More specifically, wait for over half an hour until they reached the lower atmosphere. Until then, he was stuck with little to do. His eyes repeatedly roved over the various indicators before him, checking the LEDs for affirmations he had already reciprocated. ‘Good lord, this is almost as boring as re-entry during Apollo 11,’(1) Jeb thought to himself.

Busying himself with watching stars, he decided that there was nothing better to do than sleep. He’d had a square meal before he was called upon to begin the operation, and when it was time to initiate entry it would not do to be wanting for sleep. Even with his experience, spaceflight was dangerous, as was entry into foreign atmospheres. Deciding he’d rather not tempt fate, he reclined in his seat, absently setting an alarm on the multi-function display in front of him. Confident that everything was in place, he let himself drift off to sleep before entry.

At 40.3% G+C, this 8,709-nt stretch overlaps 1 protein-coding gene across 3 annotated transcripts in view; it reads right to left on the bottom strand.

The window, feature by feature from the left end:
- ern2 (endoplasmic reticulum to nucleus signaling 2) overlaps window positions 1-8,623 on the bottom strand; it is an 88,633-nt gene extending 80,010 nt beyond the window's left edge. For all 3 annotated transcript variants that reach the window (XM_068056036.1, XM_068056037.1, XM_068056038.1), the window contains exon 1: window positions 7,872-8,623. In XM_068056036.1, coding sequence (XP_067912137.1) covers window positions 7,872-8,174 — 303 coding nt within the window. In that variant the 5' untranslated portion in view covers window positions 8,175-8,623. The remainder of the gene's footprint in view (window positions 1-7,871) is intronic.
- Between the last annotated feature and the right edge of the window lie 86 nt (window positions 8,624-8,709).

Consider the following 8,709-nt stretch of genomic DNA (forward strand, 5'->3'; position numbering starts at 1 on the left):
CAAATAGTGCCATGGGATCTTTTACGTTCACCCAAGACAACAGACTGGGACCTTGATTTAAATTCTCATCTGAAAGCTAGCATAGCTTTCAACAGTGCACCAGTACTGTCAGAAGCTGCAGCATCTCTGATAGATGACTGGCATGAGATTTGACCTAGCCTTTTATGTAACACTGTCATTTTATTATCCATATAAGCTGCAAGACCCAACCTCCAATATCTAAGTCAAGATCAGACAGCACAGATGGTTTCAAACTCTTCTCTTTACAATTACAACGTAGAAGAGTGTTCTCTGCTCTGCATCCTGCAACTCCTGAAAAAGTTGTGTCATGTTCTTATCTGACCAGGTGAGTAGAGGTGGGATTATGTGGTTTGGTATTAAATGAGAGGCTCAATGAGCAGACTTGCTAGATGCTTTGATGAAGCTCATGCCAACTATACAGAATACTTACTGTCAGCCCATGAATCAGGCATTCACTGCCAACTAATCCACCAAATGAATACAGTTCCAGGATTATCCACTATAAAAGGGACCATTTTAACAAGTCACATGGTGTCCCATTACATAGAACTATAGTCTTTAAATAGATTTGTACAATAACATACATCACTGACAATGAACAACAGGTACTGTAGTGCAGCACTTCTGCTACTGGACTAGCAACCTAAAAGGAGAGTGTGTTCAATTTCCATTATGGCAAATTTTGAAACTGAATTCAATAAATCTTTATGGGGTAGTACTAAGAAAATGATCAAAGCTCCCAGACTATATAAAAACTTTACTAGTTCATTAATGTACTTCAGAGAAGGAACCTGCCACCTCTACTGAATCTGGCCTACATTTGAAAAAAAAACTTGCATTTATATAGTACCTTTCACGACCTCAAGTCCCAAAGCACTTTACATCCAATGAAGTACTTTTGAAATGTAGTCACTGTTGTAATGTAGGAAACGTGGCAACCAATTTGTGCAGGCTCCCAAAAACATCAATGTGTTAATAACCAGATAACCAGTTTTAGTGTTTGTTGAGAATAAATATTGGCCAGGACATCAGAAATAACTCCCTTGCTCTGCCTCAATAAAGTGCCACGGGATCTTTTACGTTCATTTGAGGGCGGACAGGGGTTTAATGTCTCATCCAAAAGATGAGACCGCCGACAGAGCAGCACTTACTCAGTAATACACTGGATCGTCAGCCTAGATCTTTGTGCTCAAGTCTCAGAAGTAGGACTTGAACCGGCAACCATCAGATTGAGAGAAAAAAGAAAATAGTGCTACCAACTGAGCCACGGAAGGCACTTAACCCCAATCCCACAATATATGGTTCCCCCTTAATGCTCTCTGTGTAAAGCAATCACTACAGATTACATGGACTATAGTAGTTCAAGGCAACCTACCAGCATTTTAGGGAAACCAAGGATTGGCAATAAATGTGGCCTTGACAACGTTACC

25 minutes later....

There was an obnoxiously abrasive beeping noise as Jeb’s alarm went off. Jeb quickly awoke, taking stock of the situation. He could see the beginnings of what, to the uneducated, would have been described as flame snaking about, licking off the nose of the craft. He checked the instruments, finding that the shuttle was still on a trajectory to reach the landing site by the time they reached the point where they could open the intakes on the twin F200 low-bypass turbofan engines mounted to the top side of the trailing edge of the wing, fire them up, and use them to fine tune the approach. He still was unhappy about having to land the module this way, for several different reasons.